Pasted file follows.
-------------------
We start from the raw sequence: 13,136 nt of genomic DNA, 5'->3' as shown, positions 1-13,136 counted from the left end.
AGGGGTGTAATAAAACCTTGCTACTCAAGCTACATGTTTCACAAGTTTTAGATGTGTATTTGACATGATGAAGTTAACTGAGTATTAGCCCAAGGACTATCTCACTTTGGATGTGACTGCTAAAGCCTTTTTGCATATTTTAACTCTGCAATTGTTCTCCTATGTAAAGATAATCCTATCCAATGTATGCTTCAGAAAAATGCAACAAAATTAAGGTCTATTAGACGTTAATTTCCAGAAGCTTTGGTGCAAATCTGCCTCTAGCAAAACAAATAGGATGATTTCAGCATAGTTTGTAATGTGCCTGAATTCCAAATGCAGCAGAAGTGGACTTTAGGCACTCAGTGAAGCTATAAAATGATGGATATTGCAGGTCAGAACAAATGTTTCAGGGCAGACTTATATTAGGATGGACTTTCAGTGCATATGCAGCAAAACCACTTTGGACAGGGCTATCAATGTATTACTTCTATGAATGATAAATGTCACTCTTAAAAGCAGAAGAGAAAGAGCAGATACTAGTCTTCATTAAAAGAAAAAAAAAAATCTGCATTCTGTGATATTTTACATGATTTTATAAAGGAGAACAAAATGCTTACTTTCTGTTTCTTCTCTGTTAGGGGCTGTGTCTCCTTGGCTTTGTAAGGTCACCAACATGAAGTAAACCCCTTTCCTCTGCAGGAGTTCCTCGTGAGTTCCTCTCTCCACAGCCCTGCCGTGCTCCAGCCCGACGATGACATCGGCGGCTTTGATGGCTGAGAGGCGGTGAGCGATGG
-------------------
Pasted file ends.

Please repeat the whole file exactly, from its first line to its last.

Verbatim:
We start from the raw sequence: 13,136 nt of genomic DNA, 5'->3' as shown, positions 1-13,136 counted from the left end.
AGGGGTGTAATAAAACCTTGCTACTCAAGCTACATGTTTCACAAGTTTTAGATGTGTATTTGACATGATGAAGTTAACTGAGTATTAGCCCAAGGACTATCTCACTTTGGATGTGACTGCTAAAGCCTTTTTGCATATTTTAACTCTGCAATTGTTCTCCTATGTAAAGATAATCCTATCCAATGTATGCTTCAGAAAAATGCAACAAAATTAAGGTCTATTAGACGTTAATTTCCAGAAGCTTTGGTGCAAATCTGCCTCTAGCAAAACAAATAGGATGATTTCAGCATAGTTTGTAATGTGCCTGAATTCCAAATGCAGCAGAAGTGGACTTTAGGCACTCAGTGAAGCTATAAAATGATGGATATTGCAGGTCAGAACAAATGTTTCAGGGCAGACTTATATTAGGATGGACTTTCAGTGCATATGCAGCAAAACCACTTTGGACAGGGCTATCAATGTATTACTTCTATGAATGATAAATGTCACTCTTAAAAGCAGAAGAGAAAGAGCAGATACTAGTCTTCATTAAAAGAAAAAAAAAAATCTGCATTCTGTGATATTTTACATGATTTTATAAAGGAGAACAAAATGCTTACTTTCTGTTTCTTCTCTGTTAGGGGCTGTGTCTCCTTGGCTTTGTAAGGTCACCAACATGAAGTAAACCCCTTTCCTCTGCAGGAGTTCCTCGTGAGTTCCTCTCTCCACAGCCCTGCCGTGCTCCAGCCCGACGATGACATCGGCGGCTTTGATGGCTGAGAGGCGGTGAGCGATGG